Reading OnStartups (pp. 31-50)

Chapter 4: On Market Positioning and Strategy

Enterprise Software Markets

As the industry evolved and matured, the market for enterprise software became increasingly challenging. Enterprise customers became dissatisfied with the terms being offered by enterprise software vendors, especially those involving high upfront fees. Power shifted to the customer as competition increased and the ROI of the software came into question. (31)

Startup challenges when addressing the enterprise opportunity: difficult to access large, enterprise buyers; enterprises have long committee cycles and committee-based purchasing; and enterprise customers often have large customization requirements before product can be useful to them. (32)

Consumer and Small Business Markets

Consumer and Small Business markets present their own set of challenges: high fragmentation and difficult to reach efficiently; price points for software products sold into these markets are significantly lower than those in the Enterprise sector; several alternatives to any given product category creating competitive pressures. (33)

Horizontal vs. Vertical Markets

Tackling a horizontal market in the initial stages can be risky for the following reasons: require extensive resources for product development; sales and marketing. These are resources that startups cannot afford. (34)

Startups must make key decisions regarding how they will position their product in an ever-more competitive marketplace and with an increasingly sophisticated set of customers. Each decision comes with trade-offs that will influence other aspects of the business. (36)

Chapter 5: On Product Development

A key driver of success is an ability to build a working product that solves a meaningful customer problem. If developing working software is not a core competency of the startup, it’s unlikely that the startup will succeed. Further, the success rate for software development products are extremely low. (37)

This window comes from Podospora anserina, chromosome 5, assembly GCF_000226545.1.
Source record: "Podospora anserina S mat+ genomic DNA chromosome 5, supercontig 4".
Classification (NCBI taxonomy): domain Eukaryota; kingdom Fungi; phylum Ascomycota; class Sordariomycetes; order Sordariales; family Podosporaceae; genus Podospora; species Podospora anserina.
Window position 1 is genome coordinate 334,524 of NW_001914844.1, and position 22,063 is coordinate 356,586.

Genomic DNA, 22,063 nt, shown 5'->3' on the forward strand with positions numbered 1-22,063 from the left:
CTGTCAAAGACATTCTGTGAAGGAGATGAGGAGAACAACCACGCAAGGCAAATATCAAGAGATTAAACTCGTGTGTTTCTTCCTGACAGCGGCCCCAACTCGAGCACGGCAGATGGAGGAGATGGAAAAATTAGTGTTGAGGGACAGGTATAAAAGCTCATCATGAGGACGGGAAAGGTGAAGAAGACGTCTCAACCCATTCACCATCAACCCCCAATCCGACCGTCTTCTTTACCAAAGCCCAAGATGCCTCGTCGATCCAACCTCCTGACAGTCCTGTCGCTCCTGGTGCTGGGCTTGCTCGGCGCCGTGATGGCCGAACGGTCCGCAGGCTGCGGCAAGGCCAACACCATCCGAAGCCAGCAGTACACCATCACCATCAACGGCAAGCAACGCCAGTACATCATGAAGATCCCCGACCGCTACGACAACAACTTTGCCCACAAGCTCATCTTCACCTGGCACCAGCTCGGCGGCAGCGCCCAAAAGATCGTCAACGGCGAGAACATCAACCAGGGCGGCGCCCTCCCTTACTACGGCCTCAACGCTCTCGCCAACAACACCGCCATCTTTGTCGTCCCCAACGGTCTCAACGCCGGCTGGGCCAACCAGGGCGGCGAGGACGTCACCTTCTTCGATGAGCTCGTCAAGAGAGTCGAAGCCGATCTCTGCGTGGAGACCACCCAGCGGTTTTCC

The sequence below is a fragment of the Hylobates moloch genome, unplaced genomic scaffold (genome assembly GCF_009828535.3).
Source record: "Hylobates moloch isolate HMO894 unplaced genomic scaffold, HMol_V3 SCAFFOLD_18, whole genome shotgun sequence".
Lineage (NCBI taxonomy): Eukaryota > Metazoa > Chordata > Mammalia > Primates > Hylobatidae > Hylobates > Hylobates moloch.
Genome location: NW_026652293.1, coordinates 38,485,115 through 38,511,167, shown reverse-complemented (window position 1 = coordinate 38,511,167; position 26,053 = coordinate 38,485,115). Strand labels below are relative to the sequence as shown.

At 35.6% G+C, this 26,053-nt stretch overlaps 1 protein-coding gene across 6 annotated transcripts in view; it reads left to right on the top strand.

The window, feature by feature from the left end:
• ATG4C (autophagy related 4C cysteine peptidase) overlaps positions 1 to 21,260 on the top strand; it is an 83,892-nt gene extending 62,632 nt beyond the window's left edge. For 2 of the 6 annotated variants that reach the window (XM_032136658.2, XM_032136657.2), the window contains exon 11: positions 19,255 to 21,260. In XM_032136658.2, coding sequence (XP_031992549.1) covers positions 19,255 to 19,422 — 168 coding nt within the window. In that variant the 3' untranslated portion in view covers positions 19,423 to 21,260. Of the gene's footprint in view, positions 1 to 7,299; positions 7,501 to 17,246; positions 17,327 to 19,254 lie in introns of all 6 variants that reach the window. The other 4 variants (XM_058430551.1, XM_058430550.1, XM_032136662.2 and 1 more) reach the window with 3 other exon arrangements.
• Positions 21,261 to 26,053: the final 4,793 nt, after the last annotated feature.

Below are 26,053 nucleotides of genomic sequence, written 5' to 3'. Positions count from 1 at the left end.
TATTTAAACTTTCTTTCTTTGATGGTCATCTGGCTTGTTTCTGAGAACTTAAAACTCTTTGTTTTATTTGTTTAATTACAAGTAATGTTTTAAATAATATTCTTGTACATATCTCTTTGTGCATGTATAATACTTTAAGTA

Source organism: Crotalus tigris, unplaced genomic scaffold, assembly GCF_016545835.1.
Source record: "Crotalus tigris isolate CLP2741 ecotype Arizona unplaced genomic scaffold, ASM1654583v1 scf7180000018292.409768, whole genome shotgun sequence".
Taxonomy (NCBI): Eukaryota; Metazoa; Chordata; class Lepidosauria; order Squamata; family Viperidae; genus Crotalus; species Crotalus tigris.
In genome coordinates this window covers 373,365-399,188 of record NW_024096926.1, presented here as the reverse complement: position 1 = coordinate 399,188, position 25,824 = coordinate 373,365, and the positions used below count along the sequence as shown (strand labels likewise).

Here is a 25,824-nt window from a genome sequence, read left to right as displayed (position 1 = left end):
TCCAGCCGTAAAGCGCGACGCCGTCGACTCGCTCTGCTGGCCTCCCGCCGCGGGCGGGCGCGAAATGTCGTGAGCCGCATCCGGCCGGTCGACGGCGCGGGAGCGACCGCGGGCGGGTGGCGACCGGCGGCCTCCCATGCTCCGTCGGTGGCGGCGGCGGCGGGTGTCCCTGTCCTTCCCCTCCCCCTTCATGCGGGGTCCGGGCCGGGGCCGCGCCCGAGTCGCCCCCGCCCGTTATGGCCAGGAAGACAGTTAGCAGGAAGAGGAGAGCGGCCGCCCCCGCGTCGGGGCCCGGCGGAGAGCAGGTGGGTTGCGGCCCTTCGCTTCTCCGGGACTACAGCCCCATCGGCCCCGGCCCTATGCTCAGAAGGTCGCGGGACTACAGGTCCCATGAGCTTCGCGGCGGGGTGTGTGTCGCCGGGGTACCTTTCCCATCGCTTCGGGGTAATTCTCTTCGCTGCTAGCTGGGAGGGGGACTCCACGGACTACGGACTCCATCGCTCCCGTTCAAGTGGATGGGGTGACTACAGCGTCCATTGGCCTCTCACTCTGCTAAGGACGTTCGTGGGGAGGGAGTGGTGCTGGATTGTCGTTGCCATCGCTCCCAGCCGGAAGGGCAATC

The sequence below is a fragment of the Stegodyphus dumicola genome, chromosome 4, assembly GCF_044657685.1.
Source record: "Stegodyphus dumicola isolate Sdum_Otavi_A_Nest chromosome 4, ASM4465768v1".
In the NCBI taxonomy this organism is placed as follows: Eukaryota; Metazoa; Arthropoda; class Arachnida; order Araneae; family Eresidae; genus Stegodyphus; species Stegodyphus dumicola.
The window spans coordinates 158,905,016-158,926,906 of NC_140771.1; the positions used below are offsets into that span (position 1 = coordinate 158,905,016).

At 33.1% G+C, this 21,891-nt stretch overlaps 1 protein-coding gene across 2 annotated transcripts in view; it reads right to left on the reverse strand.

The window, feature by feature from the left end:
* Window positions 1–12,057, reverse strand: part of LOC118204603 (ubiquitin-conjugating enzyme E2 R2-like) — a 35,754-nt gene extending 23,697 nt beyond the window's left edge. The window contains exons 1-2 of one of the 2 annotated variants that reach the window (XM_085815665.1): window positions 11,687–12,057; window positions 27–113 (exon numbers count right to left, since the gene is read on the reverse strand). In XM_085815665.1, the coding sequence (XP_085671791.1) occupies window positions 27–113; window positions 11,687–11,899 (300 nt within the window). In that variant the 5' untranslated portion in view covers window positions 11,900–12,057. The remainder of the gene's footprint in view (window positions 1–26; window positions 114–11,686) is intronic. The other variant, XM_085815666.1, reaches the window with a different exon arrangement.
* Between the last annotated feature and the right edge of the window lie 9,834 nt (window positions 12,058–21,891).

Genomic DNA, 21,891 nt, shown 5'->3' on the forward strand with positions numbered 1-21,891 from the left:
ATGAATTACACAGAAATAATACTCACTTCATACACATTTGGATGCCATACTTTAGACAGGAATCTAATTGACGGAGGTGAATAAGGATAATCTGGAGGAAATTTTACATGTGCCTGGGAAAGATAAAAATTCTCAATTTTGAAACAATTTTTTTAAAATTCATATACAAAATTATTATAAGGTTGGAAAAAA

On Product Development Failures

Shah outlines the following key reasons for development: inexperienced developers; product is not really; product has no owner; no strategic plan for product development; product platform is unrecognized. (38)

Successful software development practices: an early release of the evolving product design to customers; daily incorporation of new software code and rapid feedback on design changes; a team with broad-based experience of shipping multiple projects; major investments in the design of product architecture. (41)

There is indeed a difference between average and exceptional developers. (43)

The overall quality of the initial development team is a large predictor of future success. Having one or two 10x programmers on the team reduces the time it takes to delver to the marketplace. (43)

Posits that it often does not make sense to outsource the core development effort. Projects continue to be difficult to manage and prone to cost and time over-runs. (44)

“Because we’re a software company, and developing software is what we’re supposed to be good at.” (46)

Non-technical founders that don’t have such an individual on the team already will generally have a difficult time hiring for this role as they often don’t know what kind of person they need to hire. (50)